The RSA (Royal Society for the encouragement of Arts, Manufactures and Commerce) has just published their report on the age of automation and the future of low-skilled work. They conclude that “automation tends to be task-based rather than job-based, allowing workers to pivot into new roles should machines encroach on their turf.”
We arrived at the same conclusion in our 2016 report, now published as the book Living Digital 2040: Future of Work, Education, and Healthcare (available from World Scientific Publishing’s website and Amazon at Living Digital 2040: Future Of Work, Education And Healthcare).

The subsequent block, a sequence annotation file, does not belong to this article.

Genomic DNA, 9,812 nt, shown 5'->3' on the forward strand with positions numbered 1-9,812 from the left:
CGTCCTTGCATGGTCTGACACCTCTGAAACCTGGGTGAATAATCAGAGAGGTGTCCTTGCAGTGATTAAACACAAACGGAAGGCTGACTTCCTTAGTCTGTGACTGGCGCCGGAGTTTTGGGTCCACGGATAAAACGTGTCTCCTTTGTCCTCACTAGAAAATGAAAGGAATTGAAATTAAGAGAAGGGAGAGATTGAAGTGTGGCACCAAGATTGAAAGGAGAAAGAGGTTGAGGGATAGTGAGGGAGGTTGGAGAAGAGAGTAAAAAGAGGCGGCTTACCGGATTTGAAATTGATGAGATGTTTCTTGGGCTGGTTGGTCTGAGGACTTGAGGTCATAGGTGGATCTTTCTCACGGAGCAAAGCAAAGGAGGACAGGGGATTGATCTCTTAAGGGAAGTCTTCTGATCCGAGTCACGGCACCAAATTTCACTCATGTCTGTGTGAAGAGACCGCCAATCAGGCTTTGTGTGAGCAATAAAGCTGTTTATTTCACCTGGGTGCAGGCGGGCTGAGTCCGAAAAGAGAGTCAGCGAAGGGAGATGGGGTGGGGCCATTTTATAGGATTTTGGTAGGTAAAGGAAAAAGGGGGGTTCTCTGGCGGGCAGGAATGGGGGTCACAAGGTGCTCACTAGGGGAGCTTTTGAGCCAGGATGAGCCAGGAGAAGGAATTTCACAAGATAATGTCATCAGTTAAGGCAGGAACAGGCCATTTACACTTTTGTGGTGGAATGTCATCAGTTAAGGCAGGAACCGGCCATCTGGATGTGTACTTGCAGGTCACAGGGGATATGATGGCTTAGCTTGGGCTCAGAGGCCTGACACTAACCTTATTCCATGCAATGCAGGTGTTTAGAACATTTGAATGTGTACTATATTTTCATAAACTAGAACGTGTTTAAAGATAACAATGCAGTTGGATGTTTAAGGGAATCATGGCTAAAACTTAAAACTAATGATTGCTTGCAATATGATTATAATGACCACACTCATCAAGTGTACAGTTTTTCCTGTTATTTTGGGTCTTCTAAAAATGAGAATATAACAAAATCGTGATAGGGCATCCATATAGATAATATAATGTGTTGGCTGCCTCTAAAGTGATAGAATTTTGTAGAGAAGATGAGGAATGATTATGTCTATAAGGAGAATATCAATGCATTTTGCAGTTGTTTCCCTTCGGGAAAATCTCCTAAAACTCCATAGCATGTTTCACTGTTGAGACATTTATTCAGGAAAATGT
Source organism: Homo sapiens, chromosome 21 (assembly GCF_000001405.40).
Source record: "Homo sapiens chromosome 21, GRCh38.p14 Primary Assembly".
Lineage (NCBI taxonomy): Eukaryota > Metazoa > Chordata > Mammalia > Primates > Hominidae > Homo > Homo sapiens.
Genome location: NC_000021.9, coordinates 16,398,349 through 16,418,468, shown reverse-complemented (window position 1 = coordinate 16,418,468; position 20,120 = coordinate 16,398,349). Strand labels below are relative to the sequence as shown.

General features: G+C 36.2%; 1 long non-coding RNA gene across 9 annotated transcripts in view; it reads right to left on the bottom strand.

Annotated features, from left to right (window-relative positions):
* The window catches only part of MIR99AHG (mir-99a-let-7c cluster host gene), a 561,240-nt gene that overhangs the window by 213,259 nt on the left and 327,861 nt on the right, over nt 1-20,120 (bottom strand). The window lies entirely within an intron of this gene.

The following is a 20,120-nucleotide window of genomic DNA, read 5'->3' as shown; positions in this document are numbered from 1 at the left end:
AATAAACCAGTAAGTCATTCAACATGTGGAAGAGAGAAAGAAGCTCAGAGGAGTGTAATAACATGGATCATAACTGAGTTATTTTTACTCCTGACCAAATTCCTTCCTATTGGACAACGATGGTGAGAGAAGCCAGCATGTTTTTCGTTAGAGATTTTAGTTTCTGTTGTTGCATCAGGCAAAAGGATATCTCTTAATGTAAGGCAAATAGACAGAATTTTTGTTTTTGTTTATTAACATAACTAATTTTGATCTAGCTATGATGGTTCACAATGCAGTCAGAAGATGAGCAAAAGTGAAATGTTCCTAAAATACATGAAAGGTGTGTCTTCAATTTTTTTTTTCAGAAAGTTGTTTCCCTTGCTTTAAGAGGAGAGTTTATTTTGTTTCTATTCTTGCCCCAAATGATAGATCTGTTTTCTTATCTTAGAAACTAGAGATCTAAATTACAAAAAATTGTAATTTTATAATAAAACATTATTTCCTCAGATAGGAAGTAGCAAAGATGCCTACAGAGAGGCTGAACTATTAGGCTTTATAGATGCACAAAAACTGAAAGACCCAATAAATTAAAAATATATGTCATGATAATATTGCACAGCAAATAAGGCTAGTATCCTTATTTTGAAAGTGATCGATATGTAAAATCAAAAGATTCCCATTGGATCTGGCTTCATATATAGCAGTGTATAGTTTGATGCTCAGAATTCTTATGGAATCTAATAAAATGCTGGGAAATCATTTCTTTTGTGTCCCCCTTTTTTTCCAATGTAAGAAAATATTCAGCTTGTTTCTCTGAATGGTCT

We go further and suggest that we need to begin to use task-based approaches as the basis to think about what we can do for citizens, companies, cities, and countries. The benefits cut across all these scales: from how we can help workers at the individual-level, to new ways to target job growth at the economy-level.
The future of work then is one where we have to master tasks, thus giving new meaning to the phrase “task master.”